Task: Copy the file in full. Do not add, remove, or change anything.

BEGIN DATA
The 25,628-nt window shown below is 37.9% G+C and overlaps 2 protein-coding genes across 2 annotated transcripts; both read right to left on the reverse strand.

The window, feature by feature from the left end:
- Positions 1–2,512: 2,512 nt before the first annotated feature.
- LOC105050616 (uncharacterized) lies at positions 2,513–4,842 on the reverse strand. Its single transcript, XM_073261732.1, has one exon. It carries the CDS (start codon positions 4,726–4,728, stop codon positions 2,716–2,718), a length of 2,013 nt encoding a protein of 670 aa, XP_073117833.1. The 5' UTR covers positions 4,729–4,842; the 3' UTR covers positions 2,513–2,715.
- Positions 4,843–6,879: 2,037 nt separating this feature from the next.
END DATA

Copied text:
The 25,628-nt window shown below is 37.9% G+C and overlaps 2 protein-coding genes across 2 annotated transcripts; both read right to left on the reverse strand.

The window, feature by feature from the left end:
- Positions 1–2,512: 2,512 nt before the first annotated feature.
- LOC105050616 (uncharacterized) lies at positions 2,513–4,842 on the reverse strand. Its single transcript, XM_073261732.1, has one exon. It carries the CDS (start codon positions 4,726–4,728, stop codon positions 2,716–2,718), a length of 2,013 nt encoding a protein of 670 aa, XP_073117833.1. The 5' UTR covers positions 4,729–4,842; the 3' UTR covers positions 2,513–2,715.
- Positions 4,843–6,879: 2,037 nt separating this feature from the next.